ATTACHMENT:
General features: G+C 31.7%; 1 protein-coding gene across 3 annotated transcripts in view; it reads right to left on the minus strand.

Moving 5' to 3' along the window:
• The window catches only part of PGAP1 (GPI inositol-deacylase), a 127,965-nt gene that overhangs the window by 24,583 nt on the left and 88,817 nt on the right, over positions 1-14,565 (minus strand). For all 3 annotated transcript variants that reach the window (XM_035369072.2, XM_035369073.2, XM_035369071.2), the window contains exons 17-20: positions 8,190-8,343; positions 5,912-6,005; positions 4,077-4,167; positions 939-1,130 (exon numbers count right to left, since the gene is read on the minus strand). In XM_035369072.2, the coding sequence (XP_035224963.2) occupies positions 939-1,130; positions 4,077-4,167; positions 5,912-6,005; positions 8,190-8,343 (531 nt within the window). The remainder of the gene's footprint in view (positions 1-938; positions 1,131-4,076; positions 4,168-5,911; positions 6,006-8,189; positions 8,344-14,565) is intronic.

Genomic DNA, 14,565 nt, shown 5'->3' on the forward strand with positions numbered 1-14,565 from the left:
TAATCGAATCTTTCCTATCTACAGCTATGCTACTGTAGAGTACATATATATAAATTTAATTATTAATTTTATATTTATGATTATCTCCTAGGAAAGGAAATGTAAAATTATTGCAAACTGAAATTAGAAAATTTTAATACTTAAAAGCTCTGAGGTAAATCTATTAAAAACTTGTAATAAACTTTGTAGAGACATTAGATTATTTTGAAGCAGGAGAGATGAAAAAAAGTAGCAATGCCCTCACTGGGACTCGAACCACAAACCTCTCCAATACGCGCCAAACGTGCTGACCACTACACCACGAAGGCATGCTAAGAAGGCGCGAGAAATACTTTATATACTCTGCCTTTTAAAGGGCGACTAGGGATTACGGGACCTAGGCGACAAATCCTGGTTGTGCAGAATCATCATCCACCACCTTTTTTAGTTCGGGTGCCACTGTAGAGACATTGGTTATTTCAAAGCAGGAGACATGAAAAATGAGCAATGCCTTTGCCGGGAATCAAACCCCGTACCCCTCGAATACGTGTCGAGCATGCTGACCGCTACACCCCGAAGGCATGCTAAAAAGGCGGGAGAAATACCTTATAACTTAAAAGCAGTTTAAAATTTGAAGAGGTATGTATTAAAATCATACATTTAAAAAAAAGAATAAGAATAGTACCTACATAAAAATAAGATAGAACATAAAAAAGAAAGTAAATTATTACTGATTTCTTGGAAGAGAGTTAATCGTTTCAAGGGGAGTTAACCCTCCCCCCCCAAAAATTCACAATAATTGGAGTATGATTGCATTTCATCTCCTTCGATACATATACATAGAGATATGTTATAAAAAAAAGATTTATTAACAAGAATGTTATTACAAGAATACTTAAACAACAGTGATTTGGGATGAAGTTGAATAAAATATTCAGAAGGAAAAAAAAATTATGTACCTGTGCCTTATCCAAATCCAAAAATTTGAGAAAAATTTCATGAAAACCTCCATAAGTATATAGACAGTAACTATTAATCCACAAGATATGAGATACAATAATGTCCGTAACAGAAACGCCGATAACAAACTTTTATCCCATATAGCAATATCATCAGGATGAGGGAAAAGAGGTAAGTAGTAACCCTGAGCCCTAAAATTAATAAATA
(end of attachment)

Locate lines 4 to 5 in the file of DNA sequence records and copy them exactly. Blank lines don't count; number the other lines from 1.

Genomic DNA, 14,565 nt, shown 5'->3' on the forward strand with positions numbered 1-14,565 from the left:
TAATCGAATCTTTCCTATCTACAGCTATGCTACTGTAGAGTACATATATATAAATTTAATTATTAATTTTATATTTATGATTATCTCCTAGGAAAGGAAATGTAAAATTATTGCAAACTGAAATTAGAAAATTTTAATACTTAAAAGCTCTGAGGTAAATCTATTAAAAACTTGTAATAAACTTTGTAGAGACATTAGATTATTTTGAAGCAGGAGAGATGAAAAAAAGTAGCAATGCCCTCACTGGGACTCGAACCACAAACCTCTCCAATACGCGCCAAACGTGCTGACCACTACACCACGAAGGCATGCTAAGAAGGCGCGAGAAATACTTTATATACTCTGCCTTTTAAAGGGCGACTAGGGATTACGGGACCTAGGCGACAAATCCTGGTTGTGCAGAATCATCATCCACCACCTTTTTTAGTTCGGGTGCCACTGTAGAGACATTGGTTATTTCAAAGCAGGAGACATGAAAAATGAGCAATGCCTTTGCCGGGAATCAAACCCCGTACCCCTCGAATACGTGTCGAGCATGCTGACCGCTACACCCCGAAGGCATGCTAAAAAGGCGGGAGAAATACCTTATAACTTAAAAGCAGTTTAAAATTTGAAGAGGTATGTATTAAAATCATACATTTAAAAAAAAGAATAAGAATAGTACCTACATAAAAATAAGATAGAACATAAAAAAGAAAGTAAATTATTACTGATTTCTTGGAAGAGAGTTAATCGTTTCAAGGGGAGTTAACCCTCCCCCCCCAAAAATTCACAATAATTGGAGTATGATTGCATTTCATCTCCTTCGATACATATACATAGAGATATGTTATAAAAAAAAGATTTATTAACAAGAATGTTATTACAAGAATACTTAAACAACAGTGATTTGGGATGAAGTTGAATAAAATATTCAGAAGGAAAAAAAAATTATGTACCTGTGCCTTATCCAAATCCAAAAATTTGAGAAAAATTTCATGAAAACCTCCATAAGTATATAGACAGTAACTATTAATCCACAAGATATGAGATACAATAATGTCCGTAACAGAAACGCCGATAACAAACTTTTATCCCATATAGCAATATCATCAGGATGAGGGAAAAGAGGTAAGTAGTAACCCTGAGCCCTAAAATTAATAAATA